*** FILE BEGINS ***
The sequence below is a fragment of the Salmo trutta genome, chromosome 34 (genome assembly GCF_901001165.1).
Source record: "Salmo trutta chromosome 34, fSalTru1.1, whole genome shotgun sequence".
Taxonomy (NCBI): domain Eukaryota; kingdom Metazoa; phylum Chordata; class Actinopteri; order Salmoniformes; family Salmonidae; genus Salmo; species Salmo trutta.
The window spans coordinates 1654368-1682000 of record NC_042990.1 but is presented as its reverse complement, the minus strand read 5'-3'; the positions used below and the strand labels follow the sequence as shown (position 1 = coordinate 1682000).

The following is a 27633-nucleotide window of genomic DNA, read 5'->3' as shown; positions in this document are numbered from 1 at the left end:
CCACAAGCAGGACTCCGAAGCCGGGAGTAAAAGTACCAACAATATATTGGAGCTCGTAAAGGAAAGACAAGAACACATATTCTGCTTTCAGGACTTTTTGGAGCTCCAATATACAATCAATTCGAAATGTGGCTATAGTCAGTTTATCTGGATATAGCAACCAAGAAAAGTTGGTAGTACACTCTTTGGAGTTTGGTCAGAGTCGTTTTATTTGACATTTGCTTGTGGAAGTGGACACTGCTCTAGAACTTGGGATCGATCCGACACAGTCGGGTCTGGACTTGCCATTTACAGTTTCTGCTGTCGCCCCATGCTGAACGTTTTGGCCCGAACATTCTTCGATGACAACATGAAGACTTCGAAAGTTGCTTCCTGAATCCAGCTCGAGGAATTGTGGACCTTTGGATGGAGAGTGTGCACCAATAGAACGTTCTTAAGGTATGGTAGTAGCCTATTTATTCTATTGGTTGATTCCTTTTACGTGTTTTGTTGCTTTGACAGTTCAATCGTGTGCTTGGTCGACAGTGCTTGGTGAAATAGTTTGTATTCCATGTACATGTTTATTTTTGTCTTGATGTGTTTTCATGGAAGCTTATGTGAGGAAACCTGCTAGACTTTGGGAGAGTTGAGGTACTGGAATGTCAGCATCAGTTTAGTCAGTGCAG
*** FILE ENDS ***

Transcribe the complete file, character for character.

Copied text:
The sequence below is a fragment of the Salmo trutta genome, chromosome 34 (genome assembly GCF_901001165.1).
Source record: "Salmo trutta chromosome 34, fSalTru1.1, whole genome shotgun sequence".
Taxonomy (NCBI): domain Eukaryota; kingdom Metazoa; phylum Chordata; class Actinopteri; order Salmoniformes; family Salmonidae; genus Salmo; species Salmo trutta.
The window spans coordinates 1654368-1682000 of record NC_042990.1 but is presented as its reverse complement, the minus strand read 5'-3'; the positions used below and the strand labels follow the sequence as shown (position 1 = coordinate 1682000).

The following is a 27633-nucleotide window of genomic DNA, read 5'->3' as shown; positions in this document are numbered from 1 at the left end:
CCACAAGCAGGACTCCGAAGCCGGGAGTAAAAGTACCAACAATATATTGGAGCTCGTAAAGGAAAGACAAGAACACATATTCTGCTTTCAGGACTTTTTGGAGCTCCAATATACAATCAATTCGAAATGTGGCTATAGTCAGTTTATCTGGATATAGCAACCAAGAAAAGTTGGTAGTACACTCTTTGGAGTTTGGTCAGAGTCGTTTTATTTGACATTTGCTTGTGGAAGTGGACACTGCTCTAGAACTTGGGATCGATCCGACACAGTCGGGTCTGGACTTGCCATTTACAGTTTCTGCTGTCGCCCCATGCTGAACGTTTTGGCCCGAACATTCTTCGATGACAACATGAAGACTTCGAAAGTTGCTTCCTGAATCCAGCTCGAGGAATTGTGGACCTTTGGATGGAGAGTGTGCACCAATAGAACGTTCTTAAGGTATGGTAGTAGCCTATTTATTCTATTGGTTGATTCCTTTTACGTGTTTTGTTGCTTTGACAGTTCAATCGTGTGCTTGGTCGACAGTGCTTGGTGAAATAGTTTGTATTCCATGTACATGTTTATTTTTGTCTTGATGTGTTTTCATGGAAGCTTATGTGAGGAAACCTGCTAGACTTTGGGAGAGTTGAGGTACTGGAATGTCAGCATCAGTTTAGTCAGTGCAG